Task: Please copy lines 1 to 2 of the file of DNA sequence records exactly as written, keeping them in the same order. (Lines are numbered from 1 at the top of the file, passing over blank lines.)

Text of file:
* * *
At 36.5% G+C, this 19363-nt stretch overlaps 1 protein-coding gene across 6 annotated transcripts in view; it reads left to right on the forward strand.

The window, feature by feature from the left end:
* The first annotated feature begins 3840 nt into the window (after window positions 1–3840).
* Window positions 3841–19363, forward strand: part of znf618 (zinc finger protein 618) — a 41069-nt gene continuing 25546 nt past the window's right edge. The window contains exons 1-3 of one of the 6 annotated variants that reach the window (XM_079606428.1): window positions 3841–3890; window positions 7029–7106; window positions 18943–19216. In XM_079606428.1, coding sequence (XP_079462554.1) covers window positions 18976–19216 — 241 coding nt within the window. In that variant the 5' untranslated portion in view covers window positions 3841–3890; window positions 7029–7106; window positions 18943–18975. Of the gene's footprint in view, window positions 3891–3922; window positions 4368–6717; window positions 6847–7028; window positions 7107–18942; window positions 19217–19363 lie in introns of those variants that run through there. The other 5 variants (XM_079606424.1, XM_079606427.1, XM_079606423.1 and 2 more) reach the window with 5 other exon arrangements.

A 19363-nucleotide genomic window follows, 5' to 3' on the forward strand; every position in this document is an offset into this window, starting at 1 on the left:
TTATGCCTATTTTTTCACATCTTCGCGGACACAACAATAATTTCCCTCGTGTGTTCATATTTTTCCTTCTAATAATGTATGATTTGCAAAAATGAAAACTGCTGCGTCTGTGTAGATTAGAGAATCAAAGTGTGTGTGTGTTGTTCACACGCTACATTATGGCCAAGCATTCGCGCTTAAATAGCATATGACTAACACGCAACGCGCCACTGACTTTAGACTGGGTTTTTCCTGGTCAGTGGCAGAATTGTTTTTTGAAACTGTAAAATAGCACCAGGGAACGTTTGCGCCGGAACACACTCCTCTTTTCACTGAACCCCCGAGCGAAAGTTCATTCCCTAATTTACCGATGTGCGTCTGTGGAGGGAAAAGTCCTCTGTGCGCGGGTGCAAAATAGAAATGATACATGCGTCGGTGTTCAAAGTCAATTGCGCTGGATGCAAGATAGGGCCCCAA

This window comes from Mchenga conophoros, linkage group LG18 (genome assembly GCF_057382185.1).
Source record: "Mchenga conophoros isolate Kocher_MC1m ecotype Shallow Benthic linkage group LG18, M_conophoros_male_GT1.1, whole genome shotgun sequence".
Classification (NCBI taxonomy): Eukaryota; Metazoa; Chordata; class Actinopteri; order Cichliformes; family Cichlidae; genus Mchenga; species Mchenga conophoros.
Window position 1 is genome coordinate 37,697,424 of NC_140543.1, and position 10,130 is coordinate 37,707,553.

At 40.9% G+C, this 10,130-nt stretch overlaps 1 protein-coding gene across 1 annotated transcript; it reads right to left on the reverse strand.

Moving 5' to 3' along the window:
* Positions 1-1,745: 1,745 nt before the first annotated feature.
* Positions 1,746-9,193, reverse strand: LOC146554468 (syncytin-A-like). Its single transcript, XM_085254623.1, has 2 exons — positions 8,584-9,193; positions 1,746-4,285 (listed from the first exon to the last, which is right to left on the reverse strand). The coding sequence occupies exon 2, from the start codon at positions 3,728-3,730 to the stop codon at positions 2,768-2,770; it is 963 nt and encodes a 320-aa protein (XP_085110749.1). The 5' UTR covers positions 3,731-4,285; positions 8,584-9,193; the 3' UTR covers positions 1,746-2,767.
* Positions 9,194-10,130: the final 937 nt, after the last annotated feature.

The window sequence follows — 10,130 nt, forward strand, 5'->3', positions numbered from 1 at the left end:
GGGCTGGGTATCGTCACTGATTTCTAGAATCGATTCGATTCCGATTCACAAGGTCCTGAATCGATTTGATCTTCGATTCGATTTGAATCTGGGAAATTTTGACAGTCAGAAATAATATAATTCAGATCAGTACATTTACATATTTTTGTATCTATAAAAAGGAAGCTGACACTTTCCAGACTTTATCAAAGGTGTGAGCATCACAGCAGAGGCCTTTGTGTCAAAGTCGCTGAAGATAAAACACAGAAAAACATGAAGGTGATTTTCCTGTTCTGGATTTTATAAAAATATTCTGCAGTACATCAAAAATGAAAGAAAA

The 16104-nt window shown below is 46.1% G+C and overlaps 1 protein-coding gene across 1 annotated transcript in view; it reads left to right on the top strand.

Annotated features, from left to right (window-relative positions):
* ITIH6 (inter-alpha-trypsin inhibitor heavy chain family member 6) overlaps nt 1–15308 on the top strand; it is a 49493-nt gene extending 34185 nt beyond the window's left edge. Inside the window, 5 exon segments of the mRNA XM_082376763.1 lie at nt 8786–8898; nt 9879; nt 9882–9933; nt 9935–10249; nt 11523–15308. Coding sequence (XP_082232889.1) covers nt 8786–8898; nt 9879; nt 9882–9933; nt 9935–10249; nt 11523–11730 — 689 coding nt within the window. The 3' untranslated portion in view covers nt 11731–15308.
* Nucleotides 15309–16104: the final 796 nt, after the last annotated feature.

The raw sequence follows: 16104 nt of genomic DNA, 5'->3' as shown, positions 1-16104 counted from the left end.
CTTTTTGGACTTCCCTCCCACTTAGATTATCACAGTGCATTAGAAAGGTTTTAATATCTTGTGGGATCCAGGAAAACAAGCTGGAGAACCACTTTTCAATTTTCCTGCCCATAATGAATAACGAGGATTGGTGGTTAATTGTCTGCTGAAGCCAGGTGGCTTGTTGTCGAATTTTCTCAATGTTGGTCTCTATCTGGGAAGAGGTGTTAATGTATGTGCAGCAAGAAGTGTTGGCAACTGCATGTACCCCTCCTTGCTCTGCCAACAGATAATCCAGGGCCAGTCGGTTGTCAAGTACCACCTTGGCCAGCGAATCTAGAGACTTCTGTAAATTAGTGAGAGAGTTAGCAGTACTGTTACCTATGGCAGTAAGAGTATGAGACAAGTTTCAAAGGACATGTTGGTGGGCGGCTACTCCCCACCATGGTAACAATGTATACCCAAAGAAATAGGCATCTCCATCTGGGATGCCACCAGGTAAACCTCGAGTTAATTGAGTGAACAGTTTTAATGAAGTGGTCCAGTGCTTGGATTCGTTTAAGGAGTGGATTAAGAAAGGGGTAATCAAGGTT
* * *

At 36.5% G+C, this 19363-nt stretch overlaps 1 protein-coding gene across 6 annotated transcripts in view; it reads left to right on the forward strand.

The window, feature by feature from the left end: